ARLINGTON, Texas — The Eagles overcame another slow start and walloped the Cowboys, 37-9, with a second-half blitz Sunday night at AT&T Stadium. Here's what we learned:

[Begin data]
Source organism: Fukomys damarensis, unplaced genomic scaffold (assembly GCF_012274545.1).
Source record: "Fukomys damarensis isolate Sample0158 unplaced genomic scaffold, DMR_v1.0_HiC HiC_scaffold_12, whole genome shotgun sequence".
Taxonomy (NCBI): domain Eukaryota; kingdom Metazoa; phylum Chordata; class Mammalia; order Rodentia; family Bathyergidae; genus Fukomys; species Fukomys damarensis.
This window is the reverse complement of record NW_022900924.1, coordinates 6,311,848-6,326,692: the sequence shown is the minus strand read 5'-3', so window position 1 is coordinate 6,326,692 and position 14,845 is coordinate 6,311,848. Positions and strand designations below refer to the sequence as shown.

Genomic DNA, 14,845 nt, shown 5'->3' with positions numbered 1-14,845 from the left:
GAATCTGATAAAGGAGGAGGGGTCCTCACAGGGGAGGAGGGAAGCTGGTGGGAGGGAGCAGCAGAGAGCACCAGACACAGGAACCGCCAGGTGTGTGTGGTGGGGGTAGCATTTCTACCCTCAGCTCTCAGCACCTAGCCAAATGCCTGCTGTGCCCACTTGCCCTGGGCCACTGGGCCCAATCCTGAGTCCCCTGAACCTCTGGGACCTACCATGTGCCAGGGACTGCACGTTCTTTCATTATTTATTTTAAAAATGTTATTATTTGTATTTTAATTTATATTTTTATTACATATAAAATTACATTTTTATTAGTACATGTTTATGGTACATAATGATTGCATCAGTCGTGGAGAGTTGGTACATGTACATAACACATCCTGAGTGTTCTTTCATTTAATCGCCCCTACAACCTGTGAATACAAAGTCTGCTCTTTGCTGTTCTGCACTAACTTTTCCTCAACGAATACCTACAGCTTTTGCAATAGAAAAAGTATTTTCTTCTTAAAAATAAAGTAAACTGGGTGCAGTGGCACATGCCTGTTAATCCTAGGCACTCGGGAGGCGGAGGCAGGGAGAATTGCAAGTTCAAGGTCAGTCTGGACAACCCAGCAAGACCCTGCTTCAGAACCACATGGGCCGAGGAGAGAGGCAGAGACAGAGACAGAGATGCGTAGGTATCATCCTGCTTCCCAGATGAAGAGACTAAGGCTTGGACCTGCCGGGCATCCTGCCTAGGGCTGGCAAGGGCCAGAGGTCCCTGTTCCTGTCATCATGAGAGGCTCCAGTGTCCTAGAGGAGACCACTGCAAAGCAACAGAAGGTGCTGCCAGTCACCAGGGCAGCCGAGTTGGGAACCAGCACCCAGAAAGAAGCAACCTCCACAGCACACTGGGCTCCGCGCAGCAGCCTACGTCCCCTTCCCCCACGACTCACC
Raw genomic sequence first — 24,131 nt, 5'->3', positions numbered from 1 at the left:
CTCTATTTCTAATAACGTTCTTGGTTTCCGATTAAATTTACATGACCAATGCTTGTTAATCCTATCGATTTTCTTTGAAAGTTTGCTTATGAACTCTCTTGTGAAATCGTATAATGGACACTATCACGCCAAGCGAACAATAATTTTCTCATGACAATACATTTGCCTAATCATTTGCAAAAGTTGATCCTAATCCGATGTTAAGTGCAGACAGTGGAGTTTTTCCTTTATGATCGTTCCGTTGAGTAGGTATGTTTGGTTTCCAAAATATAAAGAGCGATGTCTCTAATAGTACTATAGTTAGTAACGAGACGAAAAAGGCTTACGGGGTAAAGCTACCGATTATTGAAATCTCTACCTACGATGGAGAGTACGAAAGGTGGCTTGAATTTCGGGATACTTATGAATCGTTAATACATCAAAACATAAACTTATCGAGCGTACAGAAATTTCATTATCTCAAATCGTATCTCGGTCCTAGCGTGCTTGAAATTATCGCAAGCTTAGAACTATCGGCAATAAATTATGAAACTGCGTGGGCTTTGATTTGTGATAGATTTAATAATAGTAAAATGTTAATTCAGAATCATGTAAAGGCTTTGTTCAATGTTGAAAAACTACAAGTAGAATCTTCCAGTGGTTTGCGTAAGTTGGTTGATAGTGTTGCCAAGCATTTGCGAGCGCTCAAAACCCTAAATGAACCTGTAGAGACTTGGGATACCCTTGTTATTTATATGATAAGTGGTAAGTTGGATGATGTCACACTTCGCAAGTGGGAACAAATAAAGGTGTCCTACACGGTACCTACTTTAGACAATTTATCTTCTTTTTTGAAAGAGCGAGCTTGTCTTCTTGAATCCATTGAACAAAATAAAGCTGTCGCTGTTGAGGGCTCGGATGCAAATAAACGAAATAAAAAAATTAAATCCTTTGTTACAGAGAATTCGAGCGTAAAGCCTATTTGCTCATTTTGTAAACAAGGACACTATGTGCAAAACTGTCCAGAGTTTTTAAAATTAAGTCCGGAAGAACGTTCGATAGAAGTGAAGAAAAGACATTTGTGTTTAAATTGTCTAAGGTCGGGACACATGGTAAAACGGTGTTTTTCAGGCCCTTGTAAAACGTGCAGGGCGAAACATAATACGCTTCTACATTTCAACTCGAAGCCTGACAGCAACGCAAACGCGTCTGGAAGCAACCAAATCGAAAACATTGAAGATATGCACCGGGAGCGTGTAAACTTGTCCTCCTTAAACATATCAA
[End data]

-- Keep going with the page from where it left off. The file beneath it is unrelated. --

1. The Eagles aren't a fluke, Part VII. With six games left in the season, the 9-1 Eagles hold a four-game lead in the NFC East over the 5-5 Cowboys. Dallas has one more head-to-head meeting against the Birds, but not until the season finale. At that point, the division and maybe even home-field advantage throughout the NFC playoffs will be in the Eagles' possession. It would take a quite a fall for either the Cowboys or the 4-6 Redskins (0-2 vs. Philly) to catch the Eagles. The 2-8 Giants were mathematically eliminated from divisional contention Sunday. Doug Pederson won't allow his team to look beyond the Bears game next week, but it's difficult to envision the Eagles failing to wrap up a playoff spot over the next several weeks. The Seahawks and Rams follow Chicago on the road, and those will be stringent tests, but the Eagles seem incapable of slipping up, and certainly not on successive Sundays. For the third time in their last four games, they were sluggish in the first half. The offense executed the scripted opening drive to near perfection, and the defense kept the damage to a minimum of three field goals, but the Eagles struggled before the break. Carson Wentz and the offense couldn't get anything going in the air on the final five drives of the first half. He completed just 2 of 12 passes for 9 yards over that span. Dave Fipp's special-teams units were shaky. The kickoff crew allowed a 61-yard return to open the game, kicker Jake Elliott missed a 34-yard field goal (although he was likely affected by a concussion), and a Donnie Jones punt from the Dallas 45 bounced into the end zone for a touchback and a 25-yard net. "It's indicative of a couple of weeks off, having a bye," Pederson said of his team's slow start. But the Eagles came out like gangbusters in the second half, even without Elliott, and put a country spanking on the Cowboys, who suffered their worst defeat in nine seasons at "Jerry World." The Eagles haven't slayed any giants over the last month, but they have won comfortably despite not bringing their "A" games vs. the Redskins, 49ers and Cowboys. When the Eagles were at their best, they posted 51 points on the Broncos. They still have plenty of business to take care of, but the Eagles are too talented, too well-coached, and too confident to collapse.